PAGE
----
Thursday, October 20, 2011

A Road Trip to Tehuacana

Tehuacana in Limestone County, Texas is little more than a ghost town today, but at the time Texas was naming a capital, Major John Boyd had proposed it as a site for the capital. He lobbied extensively and Tehuacana only lost to Austin by a slim majority.

Our road trip to Tehuacana was inspired by the discovery of a deed for land in Limestone County on Tewockony (later Tehuacana) Creek to my ggg grandfather J. J. Wingo during the period of the Republic of Texas. He had settled in Kentucky's Jackson Purchase around 1830 and no one had any idea that he had ever ventured to Texas. The reason for his return to Kentucky is unknown but within a short time he had sold the land and returned to Graves County, Kentucky where he lived the remainder of his life. The knowledge of his Texas adventure caused a few of his descendants to set off for Tehuacana on a November day a few years ago. As with all genealogical road trips, a stop at the local cemetery was a must.

Hon. John Boyd

Born in Nashville, Tenn.
Aug. 7, 1796

in Tehuacana, Tex.
May 4, 1873

John Boyd was a member of the first and second congresses of the Republic of Texas. He was instumental in persuading the Cumberland Presbyterian Church to make Tehuacana the site of Trinity University.

Carrie L.
Dec. 11, 1872
5 Ys, 10M, 17D

Minnie M.
Feb. 6, 1874
1 Yr, 3M, 12D

Children of
W.P. & M.C. Gillespie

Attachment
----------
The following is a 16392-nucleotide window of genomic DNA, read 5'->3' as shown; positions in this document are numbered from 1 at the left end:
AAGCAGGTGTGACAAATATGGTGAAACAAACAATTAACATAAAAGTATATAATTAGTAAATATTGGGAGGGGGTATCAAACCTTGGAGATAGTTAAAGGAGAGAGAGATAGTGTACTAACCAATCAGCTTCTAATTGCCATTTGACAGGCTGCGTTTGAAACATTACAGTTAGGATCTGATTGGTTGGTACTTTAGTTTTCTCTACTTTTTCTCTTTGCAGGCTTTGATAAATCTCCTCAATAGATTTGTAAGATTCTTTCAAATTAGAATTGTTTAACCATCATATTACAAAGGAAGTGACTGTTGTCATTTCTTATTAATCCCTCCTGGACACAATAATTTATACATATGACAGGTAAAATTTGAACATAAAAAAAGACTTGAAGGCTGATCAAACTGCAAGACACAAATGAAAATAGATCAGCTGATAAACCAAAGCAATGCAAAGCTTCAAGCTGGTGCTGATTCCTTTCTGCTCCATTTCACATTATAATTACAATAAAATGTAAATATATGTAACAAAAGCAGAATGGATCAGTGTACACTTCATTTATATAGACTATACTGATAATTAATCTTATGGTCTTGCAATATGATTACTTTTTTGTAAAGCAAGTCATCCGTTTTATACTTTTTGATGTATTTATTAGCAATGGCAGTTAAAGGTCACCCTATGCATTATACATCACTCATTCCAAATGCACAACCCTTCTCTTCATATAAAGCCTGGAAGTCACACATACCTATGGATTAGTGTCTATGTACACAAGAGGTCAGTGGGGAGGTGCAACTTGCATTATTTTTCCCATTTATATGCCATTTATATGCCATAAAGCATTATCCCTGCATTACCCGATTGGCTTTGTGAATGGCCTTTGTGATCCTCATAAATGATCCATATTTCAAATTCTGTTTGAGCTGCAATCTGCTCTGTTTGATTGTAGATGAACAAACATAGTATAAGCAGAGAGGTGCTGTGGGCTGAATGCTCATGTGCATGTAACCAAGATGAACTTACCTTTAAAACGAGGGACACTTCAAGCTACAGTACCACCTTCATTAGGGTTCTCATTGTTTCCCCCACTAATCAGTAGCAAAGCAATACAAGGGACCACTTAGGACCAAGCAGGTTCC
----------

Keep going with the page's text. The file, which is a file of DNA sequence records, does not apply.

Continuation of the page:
Rev. R.D. King

Son of
Rev. Samuel King

One of the Founders of the
Cumberland Presbyterian Church

Jan. 18, 1801

Apr. 21, 1882

The building where Trinity University was located before it was moved to Waxahachie in 1902 and was later occupied by Westminster College now stands vacant in Tehuacana along with numerous other buildings from more prosperous days. My cousins insist that they had an encounter with an other worldly presence while taking the pictures below of the abandoned building and were completely shaken by it. Area residents later told of the local legend that the building is haunted.


  1. Do you have any other history on Tehuacana by chance? I've lived out here for years and visit every year as my sister still lives here. Only word-of-mouth and lore are still passed down. Any mention of smallpox pandemics or Indian raids?

    1. Chris,

      I think your best source of information would probably be the Handbook of Texas Online at Just do a search for Tehuacana and there are pages and pages of results. I didn't see any mention of Indian raids but then I didn't look at all of them. That was in the area where the Comanches made many raids so I'm sure Tehuacana wasn't spared. It isn't that far to Ft. Parker where the Comanches killed many members of the Parker family and carried away some of the Parker children.

      Good luck finding more information, it seems to have quite a history.


  2. My grandfather is John Rains Boyd and he was born in Tehaucana Springs in July 1862. I found Tehaucana "Springs" on a 1860 census. His father was Laird B. Boyd. I found L.B. Boyd on this 1860 census for Tehaucana Springs. Laird was from Tennessee (around Nashville). L.B. Boyd is my great grandfather. I also found John Boyd on this same census and I now assume that he would be my g g grandfather. On the 1860 census he is listed as 64 and LB Boyd is listed as 33. So I am assuming that John Boyd (on your tombstone picture and in my census) is LB Boyd's father. and is my g g grandfather. John Boyd wife is listed on the census as E.D. and is from Kentucky.

    Gail Parsons
    Odessa, FL 33556

    1. Gail,

      There is a little more information about John Boyd in the Handbook of Texas Online. See